Veteran Non Profit Q+A: Four Block Foundation

Each month, Capitol Post interviews a veteran-focused nonprofit. This month, we spoke with Four Block Foundation, a nonprofit that equips Post-9/11 student veterans to find meaningful careers and maximize their potential through a 12-week program and a network of alumni and partners. Non-Profit Name: Four Block Foundation Year Founded: 2012 Executive Director Name: Mike Abrams Key…

Each month, Capitol Post interviews a veteran-focused nonprofit. This month, we spoke with Four Block Foundation, a nonprofit that equips Post-9/11 student veterans to find meaningful careers and maximize their potential through a 12-week program and a network of alumni and partners.

FourBlock_Primary_CMYK_sml_tag

Non-Profit Name: Four Block Foundation

Year Founded: 2012

Executive Director Name: Mike Abrams
Key Members: Eric Ahn, Pat Murray, Chris Vasiliou
HQ: New York, NY
Number of Full-Time Employees: 5

Brief Organization Description: Four Block equips Post-9/11 student veterans to find meaningful careers and maximize their potential through a 12-week program and a network of alumni and partners.

Little-Known Fact About Your Organization or Founders:

– Our founder is the Commanding Officer of Battery M, 3rd Battalion, 14th Marine Regiment out of Chattanooga, TN.
– A few years back, a Marine officer, who had a NYU Stern MBA, was tasked with putting labels on DVDs at his new job. Because of his first-hand experience of just how little companies knew how to use their veteran employees’ true value, Mike Abrams founded Four Block to bridge this gap.

What makes your organization unique?

Four Block is a community of both veterans and organizational partners. Our aim is not just to prepare veterans for meaningful careers, but also educate companies on creating an environment that maximizes veteran potential.

You are a non-profit associated with veterans or the military. How has military service influenced your organization?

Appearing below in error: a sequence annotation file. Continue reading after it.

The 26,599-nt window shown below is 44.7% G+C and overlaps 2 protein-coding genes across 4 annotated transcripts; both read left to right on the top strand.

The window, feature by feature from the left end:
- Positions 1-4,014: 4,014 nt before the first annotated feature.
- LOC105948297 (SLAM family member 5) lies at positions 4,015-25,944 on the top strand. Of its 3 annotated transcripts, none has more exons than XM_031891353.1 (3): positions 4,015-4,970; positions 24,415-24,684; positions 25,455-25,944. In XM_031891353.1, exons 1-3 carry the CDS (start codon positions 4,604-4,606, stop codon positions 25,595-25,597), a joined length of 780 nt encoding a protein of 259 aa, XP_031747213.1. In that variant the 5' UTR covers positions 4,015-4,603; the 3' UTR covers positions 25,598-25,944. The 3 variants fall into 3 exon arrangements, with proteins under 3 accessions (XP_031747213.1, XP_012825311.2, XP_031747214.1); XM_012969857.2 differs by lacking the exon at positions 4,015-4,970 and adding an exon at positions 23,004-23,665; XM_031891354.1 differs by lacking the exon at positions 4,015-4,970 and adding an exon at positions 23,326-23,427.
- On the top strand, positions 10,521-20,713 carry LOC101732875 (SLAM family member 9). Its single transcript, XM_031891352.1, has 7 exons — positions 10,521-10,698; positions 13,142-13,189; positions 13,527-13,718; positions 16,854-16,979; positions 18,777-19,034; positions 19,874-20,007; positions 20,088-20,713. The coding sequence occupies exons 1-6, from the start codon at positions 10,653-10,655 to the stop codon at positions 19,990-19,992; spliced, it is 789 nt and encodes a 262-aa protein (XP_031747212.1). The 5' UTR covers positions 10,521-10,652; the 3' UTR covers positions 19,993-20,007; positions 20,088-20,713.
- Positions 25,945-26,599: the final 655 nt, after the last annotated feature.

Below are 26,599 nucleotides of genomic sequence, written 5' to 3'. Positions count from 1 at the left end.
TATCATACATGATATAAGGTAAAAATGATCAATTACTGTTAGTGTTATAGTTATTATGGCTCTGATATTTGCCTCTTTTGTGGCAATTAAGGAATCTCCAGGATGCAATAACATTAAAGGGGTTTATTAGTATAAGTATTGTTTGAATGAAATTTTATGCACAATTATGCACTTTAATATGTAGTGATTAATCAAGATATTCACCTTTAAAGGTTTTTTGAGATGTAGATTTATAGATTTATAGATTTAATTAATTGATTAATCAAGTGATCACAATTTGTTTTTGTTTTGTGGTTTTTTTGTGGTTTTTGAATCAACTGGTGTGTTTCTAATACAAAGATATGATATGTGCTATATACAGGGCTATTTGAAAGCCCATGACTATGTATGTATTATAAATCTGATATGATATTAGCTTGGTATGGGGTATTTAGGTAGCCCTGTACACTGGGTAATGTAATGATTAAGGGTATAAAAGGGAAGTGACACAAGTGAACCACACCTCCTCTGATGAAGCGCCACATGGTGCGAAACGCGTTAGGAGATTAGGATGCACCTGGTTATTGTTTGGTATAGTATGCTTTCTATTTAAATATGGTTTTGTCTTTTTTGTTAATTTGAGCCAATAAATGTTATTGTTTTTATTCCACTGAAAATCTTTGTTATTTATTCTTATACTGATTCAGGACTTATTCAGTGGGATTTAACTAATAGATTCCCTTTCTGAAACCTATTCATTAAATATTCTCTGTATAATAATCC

It drives everything we do. Each of us has a particular passion for mentoring veterans and helping them succeed, whether it’s because we were squad leaders who wanted nothing less than excellence from our Marines or because we lost a loved one and now as a Gold Star Mother, want to see their friends succeed.

Toot your organization’s horn. What have you done that you’re most proud of to date?
Four Block is the official mentor program for all wounded Marines and sailors at Walter Reed National Military Medical Center. Despite significant injuries and seemingly impossible limitations, these veterans are definitely proving they are more than capable!

What’s one piece of advice you would give to a non-profit start-up?
Focus on the mission first and foremost; on getting tangible, measurable results. The rest will take care of itself.

Who (or what) has had the most positive influence on your company and why?
Our veterans. They’re resilience has been inspirational and their feedback has significantly shaped our services.

Veteran Owned Business Q+A – Pair

Each month, Capitol Post interviews a veteran-owned business to hear the good, the bad, and the ugly on creating a sustainable and scalable business. This month, we spoke with Pair, a technology company that brings the showroom to your living room.  Business Name: Pair Year Founded: 2015 CEO Name: Andrew Kemendo Key Members: Taylor Clark…

Each month, Capitol Post interviews a veteran-owned business to hear the good, the bad, and the ugly on creating a sustainable and scalable business. This month, we spoke with Pair, a technology company that brings the showroom to your living room. 

Pair Logo

Business Name: Pair

Year Founded: 2015

CEO Name: Andrew Kemendo
Key Members: Taylor Clark (CTO), Mike Mills (Chief Scientist), Israel Medina (VP Business Development)
HQ: Cheverly, MD
Number of Full-Time Employees: 4

Brief Business Description: 
Pair brings the showroom to your living room by letting users see over 400 virutal products in their real environment using only their iPhone or iPad Camera view.

Little-Known Fact About Your Business:
Both Taylor and Andrew started flight school for their private pilot’s licenses a month apart in 2000 before having ever met!

What makes your business unique?
We have successfully commercialized the capability to convincingly see something virtual as though it is real.

You are a veteran-owned (or led) business. How has military service influenced your company?

In every facet of the company, the lessons I learned as a commander and leader in war and peace shape how we do business. We put people first, are laser focused on the mission and do so with the highest level of integrity and transparency.

Toot your business’ horn. What have you done that you’re most proud of to date?
By far it has been moving advanced technology from the “future technology” category to “available to everyone worldwide” category. That takes a special team and the right partners.

What’s one piece of advice you would give to a start-up?
Be exceedingly responsive to, and over communicate with your core user base.

Who (or what) has had the most positive influence on your company and why?
Our network, built from our team and including our investors and product partners have brought more value to the table than anything else.